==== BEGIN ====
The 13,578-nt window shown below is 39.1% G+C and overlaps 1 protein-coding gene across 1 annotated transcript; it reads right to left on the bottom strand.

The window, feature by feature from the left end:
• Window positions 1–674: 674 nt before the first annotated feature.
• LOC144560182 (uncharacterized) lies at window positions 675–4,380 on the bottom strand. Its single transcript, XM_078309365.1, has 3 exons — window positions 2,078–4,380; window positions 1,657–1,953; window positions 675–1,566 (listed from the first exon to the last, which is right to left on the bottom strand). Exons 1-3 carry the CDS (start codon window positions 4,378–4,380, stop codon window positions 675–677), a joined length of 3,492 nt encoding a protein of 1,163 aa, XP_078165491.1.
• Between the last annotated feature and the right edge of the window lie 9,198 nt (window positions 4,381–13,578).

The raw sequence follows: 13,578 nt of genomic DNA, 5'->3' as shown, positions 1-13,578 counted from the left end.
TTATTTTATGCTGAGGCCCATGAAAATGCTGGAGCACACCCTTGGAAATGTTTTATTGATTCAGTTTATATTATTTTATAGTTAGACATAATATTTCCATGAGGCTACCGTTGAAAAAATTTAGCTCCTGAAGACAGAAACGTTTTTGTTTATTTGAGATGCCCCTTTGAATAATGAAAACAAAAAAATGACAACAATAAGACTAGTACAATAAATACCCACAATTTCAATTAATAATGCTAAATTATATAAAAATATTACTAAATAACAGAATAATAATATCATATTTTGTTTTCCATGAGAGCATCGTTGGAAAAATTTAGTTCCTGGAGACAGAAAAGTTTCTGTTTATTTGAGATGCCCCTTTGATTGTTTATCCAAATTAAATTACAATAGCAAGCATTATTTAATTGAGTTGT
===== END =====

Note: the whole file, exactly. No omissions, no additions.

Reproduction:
The 13,578-nt window shown below is 39.1% G+C and overlaps 1 protein-coding gene across 1 annotated transcript; it reads right to left on the bottom strand.

The window, feature by feature from the left end:
• Window positions 1–674: 674 nt before the first annotated feature.
• LOC144560182 (uncharacterized) lies at window positions 675–4,380 on the bottom strand. Its single transcript, XM_078309365.1, has 3 exons — window positions 2,078–4,380; window positions 1,657–1,953; window positions 675–1,566 (listed from the first exon to the last, which is right to left on the bottom strand). Exons 1-3 carry the CDS (start codon window positions 4,378–4,380, stop codon window positions 675–677), a joined length of 3,492 nt encoding a protein of 1,163 aa, XP_078165491.1.
• Between the last annotated feature and the right edge of the window lie 9,198 nt (window positions 4,381–13,578).

The raw sequence follows: 13,578 nt of genomic DNA, 5'->3' as shown, positions 1-13,578 counted from the left end.
TTATTTTATGCTGAGGCCCATGAAAATGCTGGAGCACACCCTTGGAAATGTTTTATTGATTCAGTTTATATTATTTTATAGTTAGACATAATATTTCCATGAGGCTACCGTTGAAAAAATTTAGCTCCTGAAGACAGAAACGTTTTTGTTTATTTGAGATGCCCCTTTGAATAATGAAAACAAAAAAATGACAACAATAAGACTAGTACAATAAATACCCACAATTTCAATTAATAATGCTAAATTATATAAAAATATTACTAAATAACAGAATAATAATATCATATTTTGTTTTCCATGAGAGCATCGTTGGAAAAATTTAGTTCCTGGAGACAGAAAAGTTTCTGTTTATTTGAGATGCCCCTTTGATTGTTTATCCAAATTAAATTACAATAGCAAGCATTATTTAATTGAGTTGT